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Blog Post | Consumer Protection

Yahoo Data Breach: Another Reason for Free Credit Freeze | Deirdre Cummings

Yahoo data breach affects more than 1 billion consumers. We must have better solutions. 

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News Release | MASSPIRG EDUCATION FUND | Consumer Protection

TOP 10 LIST: HOW THE CFPB WORKS FOR CONSUMERS

MASSPIRG Celebrates CFPB’s 4th Birthday on Tuesday, July 21, with New Webpage

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News Release | MASSPIRG Education Fund | Consumer Protection

New Report: Mortgage Problems Rank #1 at CFPB for Consumer Complaints

Mortgage problems were the top source of complaints to the Consumer Financial Protection Bureau (CFPB), according to a report released today by the MASSPIRG Education Fund. The report also found that Bank of America was the most complained about company in Massachusetts for mortgage problems. 

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News Release | MASSPIRG | Consumer Protection

MA Coalition for GMO labeling cheers Vermont court decision

Today, a coalition of consumer, community, farming and public health organizations working to pass a GMO food labeling law cheered a decision by the United States District Court for the District of Vermont upholding the nation’s first GMO labeling law. 

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News Release | MASSPIRG | Consumer Protection

Retailer pulls dangerous toy off shelves following Trouble in Toyland Report

Following the release of MASSPIRG's 29th annual Trouble in Toyland report, one retailer has removed a toxic product from store shelves.

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News Release | MASSPIRG Education Fund | Consumer Protection

Survey Finds Dangerous Toys on Store Shelves

Dangerous or toxic toys can still be found on America’s store shelves, according to the Massachusetts Public Interest Research Group’s 29th annual Trouble in Toyland report. The survey of hazardous toys found that, despite recent progress, parents and caregivers must still be wary when shopping this holiday season.

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Deflate Your Rate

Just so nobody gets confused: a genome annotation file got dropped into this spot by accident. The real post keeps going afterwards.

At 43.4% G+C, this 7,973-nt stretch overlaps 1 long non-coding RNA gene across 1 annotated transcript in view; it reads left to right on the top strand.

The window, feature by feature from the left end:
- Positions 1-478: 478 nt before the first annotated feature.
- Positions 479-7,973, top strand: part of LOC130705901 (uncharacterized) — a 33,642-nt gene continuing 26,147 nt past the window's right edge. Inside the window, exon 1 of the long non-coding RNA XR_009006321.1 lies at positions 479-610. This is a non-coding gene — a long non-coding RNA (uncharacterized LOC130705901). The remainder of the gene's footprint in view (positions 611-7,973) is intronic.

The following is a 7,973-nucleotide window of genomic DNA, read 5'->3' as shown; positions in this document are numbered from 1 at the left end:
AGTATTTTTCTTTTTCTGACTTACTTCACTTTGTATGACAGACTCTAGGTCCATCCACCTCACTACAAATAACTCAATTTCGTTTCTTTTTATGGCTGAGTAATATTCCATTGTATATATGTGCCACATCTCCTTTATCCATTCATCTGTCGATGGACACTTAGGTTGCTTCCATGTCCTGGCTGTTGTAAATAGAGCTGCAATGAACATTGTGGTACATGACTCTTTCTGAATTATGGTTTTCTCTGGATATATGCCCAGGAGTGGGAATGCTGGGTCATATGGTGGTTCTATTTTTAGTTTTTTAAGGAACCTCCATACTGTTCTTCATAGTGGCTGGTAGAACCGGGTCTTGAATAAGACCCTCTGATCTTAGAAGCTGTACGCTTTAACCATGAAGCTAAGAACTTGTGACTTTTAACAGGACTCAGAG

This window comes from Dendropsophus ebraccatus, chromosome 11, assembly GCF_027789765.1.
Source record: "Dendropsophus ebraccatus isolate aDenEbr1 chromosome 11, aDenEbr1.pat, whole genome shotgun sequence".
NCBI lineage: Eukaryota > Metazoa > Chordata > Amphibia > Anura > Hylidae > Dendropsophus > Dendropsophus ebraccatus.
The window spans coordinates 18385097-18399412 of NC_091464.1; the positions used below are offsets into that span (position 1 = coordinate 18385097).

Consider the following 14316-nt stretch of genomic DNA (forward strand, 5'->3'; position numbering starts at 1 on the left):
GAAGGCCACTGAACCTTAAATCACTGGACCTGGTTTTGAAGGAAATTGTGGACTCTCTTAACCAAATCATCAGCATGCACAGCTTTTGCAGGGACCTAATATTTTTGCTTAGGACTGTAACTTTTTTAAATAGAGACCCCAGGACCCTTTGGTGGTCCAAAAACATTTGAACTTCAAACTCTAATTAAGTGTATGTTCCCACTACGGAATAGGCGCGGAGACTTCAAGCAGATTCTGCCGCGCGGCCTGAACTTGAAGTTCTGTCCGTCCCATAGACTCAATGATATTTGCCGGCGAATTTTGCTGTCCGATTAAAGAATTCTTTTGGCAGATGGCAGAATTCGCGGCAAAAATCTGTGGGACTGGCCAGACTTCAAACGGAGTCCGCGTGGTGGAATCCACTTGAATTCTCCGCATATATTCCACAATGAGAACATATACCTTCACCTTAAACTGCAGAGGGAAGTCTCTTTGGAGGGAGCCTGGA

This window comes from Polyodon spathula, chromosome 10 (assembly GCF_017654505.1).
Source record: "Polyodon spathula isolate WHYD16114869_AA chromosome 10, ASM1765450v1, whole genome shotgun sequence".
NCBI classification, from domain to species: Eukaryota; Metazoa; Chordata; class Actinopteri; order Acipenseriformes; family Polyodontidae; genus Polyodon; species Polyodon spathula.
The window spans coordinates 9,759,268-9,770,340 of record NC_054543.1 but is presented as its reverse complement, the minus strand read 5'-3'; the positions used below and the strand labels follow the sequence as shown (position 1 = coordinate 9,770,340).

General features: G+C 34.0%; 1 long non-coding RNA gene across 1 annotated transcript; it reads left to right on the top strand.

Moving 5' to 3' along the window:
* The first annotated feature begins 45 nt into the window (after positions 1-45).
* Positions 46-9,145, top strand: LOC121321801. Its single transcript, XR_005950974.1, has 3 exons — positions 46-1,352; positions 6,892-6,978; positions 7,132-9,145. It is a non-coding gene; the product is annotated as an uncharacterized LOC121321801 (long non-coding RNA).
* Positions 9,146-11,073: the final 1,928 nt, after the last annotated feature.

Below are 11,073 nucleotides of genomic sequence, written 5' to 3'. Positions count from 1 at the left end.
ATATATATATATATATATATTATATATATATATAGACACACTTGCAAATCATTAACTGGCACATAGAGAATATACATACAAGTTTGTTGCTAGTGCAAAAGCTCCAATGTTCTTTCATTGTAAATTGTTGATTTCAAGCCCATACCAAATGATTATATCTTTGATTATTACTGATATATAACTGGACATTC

At the end of the year 2000, U.S. households were accruing interest on $574 billion of revolving credit card debt, or debt carried over to the next month rather than paid off entirely.

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News Release | U.S. PIRG Education Fund

The U.S. Consumer Product Safety Commission (CPSC) announced today that discount stores T.J. Maxx, Marshalls and HomeGoods sold 19 different recalled products to consumers between 2014 and 2019. In the case of five products, the stores’ parent company TJX initiated the recall. The products included the Rock ‘N Play and Kids II inclined infant sleepers, which are responsible for a number of fatalities, rattles that can break and pose a choking hazard, and electronics that overheat or explode.

News Release | U.S. PIRG Education Fund

The U.S. Food and Drug Administration (FDA) has confirmed today that the drug manufacturers Dr. Reddy’s and Perrigo have initiated a voluntary recall of all of their generic versions of Zantac (ranitidine) -- commonly used to treat heartburn -- due to carcinogen contamination.

News Release | U.S. PIRG Education Fund

Despite more than 50 infant deaths from inclined sleepers, including the Fisher-Price Rock ‘n Play and the Kids II Rocking Sleeper, many versions of this type of product remain for sale and in homes. The U.S. Consumer Product Safety Commission (CPSC) is proposing a new rule that would virtually end the sale of inclined sleepers. 

News Release | U.S. PIRG Education Fund

A new analysis of publicly available information from the FDA by U.S. Public Interest Research Group Education Fund finds only 26 percent of a class of recalled blood pressure medications have been assessed for carcinogen contamiantion -- and the majority had some lots with higher levels than the FDA considers safe.